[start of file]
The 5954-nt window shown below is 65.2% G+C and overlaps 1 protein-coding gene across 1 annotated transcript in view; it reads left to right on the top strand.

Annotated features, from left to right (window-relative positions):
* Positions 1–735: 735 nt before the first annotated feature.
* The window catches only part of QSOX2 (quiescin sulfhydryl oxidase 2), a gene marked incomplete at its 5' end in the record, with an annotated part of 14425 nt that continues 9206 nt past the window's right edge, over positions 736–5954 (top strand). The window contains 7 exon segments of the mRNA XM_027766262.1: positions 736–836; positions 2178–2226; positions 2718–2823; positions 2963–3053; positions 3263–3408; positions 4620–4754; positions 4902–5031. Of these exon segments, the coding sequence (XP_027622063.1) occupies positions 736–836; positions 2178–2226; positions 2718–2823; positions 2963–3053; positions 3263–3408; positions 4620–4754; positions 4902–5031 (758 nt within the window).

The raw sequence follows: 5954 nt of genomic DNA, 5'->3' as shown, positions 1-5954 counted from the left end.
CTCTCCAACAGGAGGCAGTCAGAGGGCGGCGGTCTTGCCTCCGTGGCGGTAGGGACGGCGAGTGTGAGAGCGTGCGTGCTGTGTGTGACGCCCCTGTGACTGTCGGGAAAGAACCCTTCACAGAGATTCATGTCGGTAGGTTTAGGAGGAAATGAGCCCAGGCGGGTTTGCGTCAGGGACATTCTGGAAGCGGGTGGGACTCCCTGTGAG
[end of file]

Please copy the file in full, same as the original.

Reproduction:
The 5954-nt window shown below is 65.2% G+C and overlaps 1 protein-coding gene across 1 annotated transcript in view; it reads left to right on the top strand.

Annotated features, from left to right (window-relative positions):
* Positions 1–735: 735 nt before the first annotated feature.
* The window catches only part of QSOX2 (quiescin sulfhydryl oxidase 2), a gene marked incomplete at its 5' end in the record, with an annotated part of 14425 nt that continues 9206 nt past the window's right edge, over positions 736–5954 (top strand). The window contains 7 exon segments of the mRNA XM_027766262.1: positions 736–836; positions 2178–2226; positions 2718–2823; positions 2963–3053; positions 3263–3408; positions 4620–4754; positions 4902–5031. Of these exon segments, the coding sequence (XP_027622063.1) occupies positions 736–836; positions 2178–2226; positions 2718–2823; positions 2963–3053; positions 3263–3408; positions 4620–4754; positions 4902–5031 (758 nt within the window).

The raw sequence follows: 5954 nt of genomic DNA, 5'->3' as shown, positions 1-5954 counted from the left end.
CTCTCCAACAGGAGGCAGTCAGAGGGCGGCGGTCTTGCCTCCGTGGCGGTAGGGACGGCGAGTGTGAGAGCGTGCGTGCTGTGTGTGACGCCCCTGTGACTGTCGGGAAAGAACCCTTCACAGAGATTCATGTCGGTAGGTTTAGGAGGAAATGAGCCCAGGCGGGTTTGCGTCAGGGACATTCTGGAAGCGGGTGGGACTCCCTGTGAG